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As you may know I am in the process of setting up a discus tank, 90gal. What plants can survive and thrive in the higher temperatures required by discus?
 

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Well, water wisteria can thrive in temps up to the low to mid-80's. I don't know about temperatures higher than that. I looked up a few others; here they are. People have said that they are thriving in their discus tanks.

Anubias barteri
Anubias barteri var nana
Ammania senegalensis
Barclaya longifolia
Echinodorus bleheri
E. quadricostatus
E. tenellus
Hygrophila corymbosa
Ludwigia mullertii "Red Ludwigia"
Microsorium pteropus "Java Fern"
Rotala rotundifolia
Shinnersia rivularis "Mexican Oak Leaf"
Vesicularia dubyana "Java Moss"
 

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I found this list on another site.
Spatterdock, Java/Lace Ferns, Java moss, Dwarf Lily, Vallisnerias, Ruffle Swords, Cryptocorynes, Jade Swords, Rangeri Swords, Dwarf & Tall Subulata Sag, Red Melon Swords, Heteranthera, Didiplis Diandra, Hygrophila, Rotala Indica, Anubias, Ruffle Sword, African Bolbitus, Ozelot Sword.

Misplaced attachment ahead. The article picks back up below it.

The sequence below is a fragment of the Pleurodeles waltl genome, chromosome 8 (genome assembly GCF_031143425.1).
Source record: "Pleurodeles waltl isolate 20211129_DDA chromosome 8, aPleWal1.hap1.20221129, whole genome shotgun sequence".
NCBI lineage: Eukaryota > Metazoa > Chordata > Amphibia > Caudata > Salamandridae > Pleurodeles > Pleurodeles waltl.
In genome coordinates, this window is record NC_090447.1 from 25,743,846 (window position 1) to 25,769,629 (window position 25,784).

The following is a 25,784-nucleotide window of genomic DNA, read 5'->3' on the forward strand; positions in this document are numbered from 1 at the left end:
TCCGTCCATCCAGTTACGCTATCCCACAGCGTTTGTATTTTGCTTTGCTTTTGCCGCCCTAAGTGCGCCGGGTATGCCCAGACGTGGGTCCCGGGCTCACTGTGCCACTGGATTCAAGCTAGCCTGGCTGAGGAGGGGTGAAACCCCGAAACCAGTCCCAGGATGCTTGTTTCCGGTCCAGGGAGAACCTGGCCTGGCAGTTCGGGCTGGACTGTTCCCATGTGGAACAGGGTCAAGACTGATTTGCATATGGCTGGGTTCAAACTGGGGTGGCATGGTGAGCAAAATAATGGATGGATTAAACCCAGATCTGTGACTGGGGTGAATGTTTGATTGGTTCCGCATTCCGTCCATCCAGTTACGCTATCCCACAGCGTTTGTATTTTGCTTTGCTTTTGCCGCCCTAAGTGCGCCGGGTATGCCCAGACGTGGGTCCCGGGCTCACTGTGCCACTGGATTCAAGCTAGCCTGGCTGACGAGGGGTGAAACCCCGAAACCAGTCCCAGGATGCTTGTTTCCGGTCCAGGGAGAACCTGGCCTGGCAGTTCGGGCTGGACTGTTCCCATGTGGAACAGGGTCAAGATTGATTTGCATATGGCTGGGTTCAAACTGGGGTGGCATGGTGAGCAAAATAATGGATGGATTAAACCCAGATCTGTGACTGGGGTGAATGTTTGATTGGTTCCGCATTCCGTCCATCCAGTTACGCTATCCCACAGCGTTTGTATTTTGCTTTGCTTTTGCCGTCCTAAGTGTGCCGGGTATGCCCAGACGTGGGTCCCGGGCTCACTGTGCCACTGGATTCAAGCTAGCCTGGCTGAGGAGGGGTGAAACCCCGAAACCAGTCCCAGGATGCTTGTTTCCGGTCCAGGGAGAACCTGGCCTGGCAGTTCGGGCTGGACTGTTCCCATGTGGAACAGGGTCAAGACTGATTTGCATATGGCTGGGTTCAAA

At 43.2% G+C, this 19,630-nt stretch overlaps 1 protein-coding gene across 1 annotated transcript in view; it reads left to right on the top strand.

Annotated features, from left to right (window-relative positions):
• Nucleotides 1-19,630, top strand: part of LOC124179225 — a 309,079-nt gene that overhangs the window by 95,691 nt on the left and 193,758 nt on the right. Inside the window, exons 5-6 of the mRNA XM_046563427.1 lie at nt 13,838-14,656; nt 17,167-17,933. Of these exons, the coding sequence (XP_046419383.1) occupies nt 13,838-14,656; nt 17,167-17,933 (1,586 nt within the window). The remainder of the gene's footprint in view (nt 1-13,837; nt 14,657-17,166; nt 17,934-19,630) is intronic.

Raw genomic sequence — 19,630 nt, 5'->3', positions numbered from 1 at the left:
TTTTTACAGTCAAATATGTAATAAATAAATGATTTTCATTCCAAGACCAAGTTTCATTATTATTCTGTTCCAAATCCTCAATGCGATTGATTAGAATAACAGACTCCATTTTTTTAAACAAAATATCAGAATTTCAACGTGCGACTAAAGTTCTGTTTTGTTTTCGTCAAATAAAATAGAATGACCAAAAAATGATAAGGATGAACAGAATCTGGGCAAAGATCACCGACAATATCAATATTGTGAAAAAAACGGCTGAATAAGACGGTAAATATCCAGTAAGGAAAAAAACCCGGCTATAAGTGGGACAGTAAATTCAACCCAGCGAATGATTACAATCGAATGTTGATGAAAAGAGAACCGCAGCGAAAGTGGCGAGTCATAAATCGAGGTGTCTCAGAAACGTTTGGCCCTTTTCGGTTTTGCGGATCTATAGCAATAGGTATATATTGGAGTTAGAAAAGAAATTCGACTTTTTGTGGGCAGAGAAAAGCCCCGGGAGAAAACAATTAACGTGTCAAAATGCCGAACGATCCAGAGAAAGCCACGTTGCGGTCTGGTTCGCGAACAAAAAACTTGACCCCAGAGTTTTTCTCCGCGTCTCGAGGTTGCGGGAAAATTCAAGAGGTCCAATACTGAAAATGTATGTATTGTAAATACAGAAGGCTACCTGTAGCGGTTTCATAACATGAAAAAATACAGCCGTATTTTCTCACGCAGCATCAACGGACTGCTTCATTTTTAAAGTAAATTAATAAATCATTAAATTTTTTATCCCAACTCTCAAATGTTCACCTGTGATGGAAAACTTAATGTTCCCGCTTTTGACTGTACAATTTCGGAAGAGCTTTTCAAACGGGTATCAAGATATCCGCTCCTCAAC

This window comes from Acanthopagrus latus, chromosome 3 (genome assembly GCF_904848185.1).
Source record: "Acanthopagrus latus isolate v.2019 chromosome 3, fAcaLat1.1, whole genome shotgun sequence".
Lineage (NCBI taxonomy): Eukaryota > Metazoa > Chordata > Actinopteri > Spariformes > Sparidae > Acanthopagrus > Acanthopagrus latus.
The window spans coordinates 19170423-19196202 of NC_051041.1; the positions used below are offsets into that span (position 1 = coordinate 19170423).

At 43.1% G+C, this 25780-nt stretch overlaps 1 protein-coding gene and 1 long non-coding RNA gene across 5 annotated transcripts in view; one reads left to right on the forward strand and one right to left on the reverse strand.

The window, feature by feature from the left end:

The plants I have tried which have survived high temps are Nymphaea stellata, dwarf sags, Vallisneria americana, Javan fern, Javan moss, Cryptocoryne crispatula, Cryptocoryne becketii, Anubias nana, Cabomba and Elodea densa(that was a surprise considering it tends to thrive best in colder temps).
Sadly, several of my plants are no longer in my tank due to problems like penetration to silicon sealant(as previously mentioned in my thread) and fish eating them quite fast.

There is one plant which can be seen in the discus habitats. It's Eleocharis(commonly sold in lfs as hairgrass).
 

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Spatterdock
Java / Lace Ferns
Java moss
Dwarf Lily
Vals
Ruffle Swords
Crypts
Jade Swords
Rangeri Swords
Dwarf & Tall Subulata Sag
Red Melon Swords
Heteranthera
Didiplis Diandra
Hygrophila
Rotala Indica
Anubias
Ruffle Sword
African Bolbitus
Ozelot Sword
 

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crazie.eddie said:
Spatterdock
Java / Lace Ferns
Java moss
Dwarf Lily
Vals
Ruffle Swords
Crypts
Jade Swords
Rangeri Swords
Dwarf & Tall Subulata Sag
Red Melon Swords
Heteranthera
Didiplis Diandra
Hygrophila
Rotala Indica
Anubias
Ruffle Sword
African Bolbitus
Ozelot Sword
Lol..Eddie, we have the same list.:crazy:
 

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I had a customer at work that said he put Java Fern in his discus tank and it just withered and died. Anybody else have any troubles with the Java Fern at higher temps?